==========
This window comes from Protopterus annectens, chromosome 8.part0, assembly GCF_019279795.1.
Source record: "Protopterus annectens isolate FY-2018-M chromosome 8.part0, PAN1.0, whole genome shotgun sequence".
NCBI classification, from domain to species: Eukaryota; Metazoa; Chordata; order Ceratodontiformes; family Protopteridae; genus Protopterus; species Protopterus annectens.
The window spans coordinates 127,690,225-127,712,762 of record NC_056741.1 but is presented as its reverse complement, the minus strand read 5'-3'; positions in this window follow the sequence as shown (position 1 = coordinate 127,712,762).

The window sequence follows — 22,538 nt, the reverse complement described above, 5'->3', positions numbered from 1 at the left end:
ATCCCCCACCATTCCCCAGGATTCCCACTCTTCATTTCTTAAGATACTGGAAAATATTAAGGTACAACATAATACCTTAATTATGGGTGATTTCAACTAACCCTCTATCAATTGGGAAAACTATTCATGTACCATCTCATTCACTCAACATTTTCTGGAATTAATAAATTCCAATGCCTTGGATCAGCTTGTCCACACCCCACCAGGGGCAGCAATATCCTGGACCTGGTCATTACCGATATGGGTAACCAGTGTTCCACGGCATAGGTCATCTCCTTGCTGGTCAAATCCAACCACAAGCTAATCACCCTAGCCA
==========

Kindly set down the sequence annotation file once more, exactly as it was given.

This window comes from Protopterus annectens, chromosome 8.part0, assembly GCF_019279795.1.
Source record: "Protopterus annectens isolate FY-2018-M chromosome 8.part0, PAN1.0, whole genome shotgun sequence".
NCBI classification, from domain to species: Eukaryota; Metazoa; Chordata; order Ceratodontiformes; family Protopteridae; genus Protopterus; species Protopterus annectens.
The window spans coordinates 127,690,225-127,712,762 of record NC_056741.1 but is presented as its reverse complement, the minus strand read 5'-3'; positions in this window follow the sequence as shown (position 1 = coordinate 127,712,762).

The window sequence follows — 22,538 nt, the reverse complement described above, 5'->3', positions numbered from 1 at the left end:
ATCCCCCACCATTCCCCAGGATTCCCACTCTTCATTTCTTAAGATACTGGAAAATATTAAGGTACAACATAATACCTTAATTATGGGTGATTTCAACTAACCCTCTATCAATTGGGAAAACTATTCATGTACCATCTCATTCACTCAACATTTTCTGGAATTAATAAATTCCAATGCCTTGGATCAGCTTGTCCACACCCCACCAGGGGCAGCAATATCCTGGACCTGGTCATTACCGATATGGGTAACCAGTGTTCCACGGCATAGGTCATCTCCTTGCTGGTCAAATCCAACCACAAGCTAATCACCCTAGCCA